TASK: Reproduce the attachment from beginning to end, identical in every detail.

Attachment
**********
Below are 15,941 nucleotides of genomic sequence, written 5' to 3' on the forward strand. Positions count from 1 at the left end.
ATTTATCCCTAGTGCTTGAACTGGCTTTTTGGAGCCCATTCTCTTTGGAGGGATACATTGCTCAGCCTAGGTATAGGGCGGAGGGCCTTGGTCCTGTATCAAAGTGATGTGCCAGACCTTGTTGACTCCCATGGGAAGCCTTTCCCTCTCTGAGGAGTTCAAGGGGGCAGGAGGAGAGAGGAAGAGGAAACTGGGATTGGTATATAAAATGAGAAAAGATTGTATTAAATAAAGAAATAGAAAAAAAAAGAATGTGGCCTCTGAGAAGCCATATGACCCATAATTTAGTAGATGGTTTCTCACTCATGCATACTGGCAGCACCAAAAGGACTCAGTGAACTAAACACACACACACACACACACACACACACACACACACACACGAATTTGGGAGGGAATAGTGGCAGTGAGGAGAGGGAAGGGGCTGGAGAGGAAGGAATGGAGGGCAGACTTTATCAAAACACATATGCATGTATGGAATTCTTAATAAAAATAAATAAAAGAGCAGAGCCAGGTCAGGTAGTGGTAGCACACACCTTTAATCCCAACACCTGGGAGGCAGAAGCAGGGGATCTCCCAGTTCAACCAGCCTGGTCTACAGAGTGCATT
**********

Below are 15,941 nucleotides of genomic sequence, written 5' to 3' on the forward strand. Positions count from 1 at the left end.
ATTTATCCCTAGTGCTTGAACTGGCTTTTTGGAGCCCATTCTCTTTGGAGGGATACATTGCTCAGCCTAGGTATAGGGCGGAGGGCCTTGGTCCTGTATCAAAGTGATGTGCCAGACCTTGTTGACTCCCATGGGAAGCCTTTCCCTCTCTGAGGAGTTCAAGGGGGCAGGAGGAGAGAGGAAGAGGAAACTGGGATTGGTATATAAAATGAGAAAAGATTGTATTAAATAAAGAAATAGAAAAAAAAAGAATGTGGCCTCTGAGAAGCCATATGACCCATAATTTAGTAGATGGTTTCTCACTCATGCATACTGGCAGCACCAAAAGGACTCAGTGAACTAAACACACACACACACACACACACACACACACACACACACACGAATTTGGGAGGGAATAGTGGCAGTGAGGAGAGGGAAGGGGCTGGAGAGGAAGGAATGGAGGGCAGACTTTATCAAAACACATATGCATGTATGGAATTCTTAATAAAAATAAATAAAAGAGCAGAGCCAGGTCAGGTAGTGGTAGCACACACCTTTAATCCCAACACCTGGGAGGCAGAAGCAGGGGATCTCCCAGTTCAACCAGCCTGGTCTACAGAGTGCATT